If I had to lodge one criticism, it would be that the Haley character is pretty much a zero. She is the reason they are travelling to California, but not for any otherwise plot-relevant purpose.  She is absent or in a coma for much of the film.  She does not assist in the escapes, being literally a drag in the first attempt. While Nic and Jonah experience certain changes during their captivity, Haley really does not.  There is evidence of surgical tinkering with her body, but no overt changes as we see in the other two.  She is Winston Zeddemore.  Except white.  And female.  And cute (sorry, Z).

Very good stuff.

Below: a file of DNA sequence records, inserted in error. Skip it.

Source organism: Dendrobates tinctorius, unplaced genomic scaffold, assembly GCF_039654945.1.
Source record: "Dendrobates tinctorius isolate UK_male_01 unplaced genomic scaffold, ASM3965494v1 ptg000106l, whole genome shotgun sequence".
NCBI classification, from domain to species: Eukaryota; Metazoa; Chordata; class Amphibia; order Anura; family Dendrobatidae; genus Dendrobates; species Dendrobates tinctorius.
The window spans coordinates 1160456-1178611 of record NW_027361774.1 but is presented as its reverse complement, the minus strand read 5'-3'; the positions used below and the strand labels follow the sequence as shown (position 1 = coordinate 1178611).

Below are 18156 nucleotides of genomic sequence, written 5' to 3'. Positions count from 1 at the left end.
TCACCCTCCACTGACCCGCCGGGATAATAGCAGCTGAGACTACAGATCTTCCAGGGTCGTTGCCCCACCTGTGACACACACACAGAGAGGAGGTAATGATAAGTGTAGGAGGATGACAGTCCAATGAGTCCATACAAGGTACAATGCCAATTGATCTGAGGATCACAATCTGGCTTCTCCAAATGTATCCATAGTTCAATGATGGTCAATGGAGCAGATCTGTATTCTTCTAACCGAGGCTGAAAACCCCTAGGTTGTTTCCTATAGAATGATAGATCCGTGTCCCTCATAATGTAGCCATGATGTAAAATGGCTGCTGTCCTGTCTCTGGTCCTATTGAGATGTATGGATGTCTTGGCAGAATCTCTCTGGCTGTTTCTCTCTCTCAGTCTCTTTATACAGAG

• Haley is played by the very cute Olivia Cooke from Bates Motel — I did not recognize her without the tubes in her nose.
  • My occasional prosopagnosia also prevented me from recognizing Brenton Thwaites from the very good Oculus which I just saw on April 12th (yeah, I keep track).
  • Wikipedia says Sarah Clarke (Nina Myers from 24) was in this, but IMDb does not list her.  Her, I can’t believe I would have missed.  Based on the trailers, I get the sense there were a LOT of scenes cut.
  • Not to be confused with The Signal, a 2007 horror joint that I liked.  Or according to IMDb, Signal which will be released in 2015, or The Signal which will be released in 2016, or The Signal currently in development (c’mon 2017!).

Alfred Hitchcock Presents – The Creeper (S1E38)

ahbabysitter03The episode gets off to a good start with Reta Shaw as Mrs. Stone.  Anyone who has watched too much 1970s TV will recognize her from usually playing a bulldog of a cleaning woman.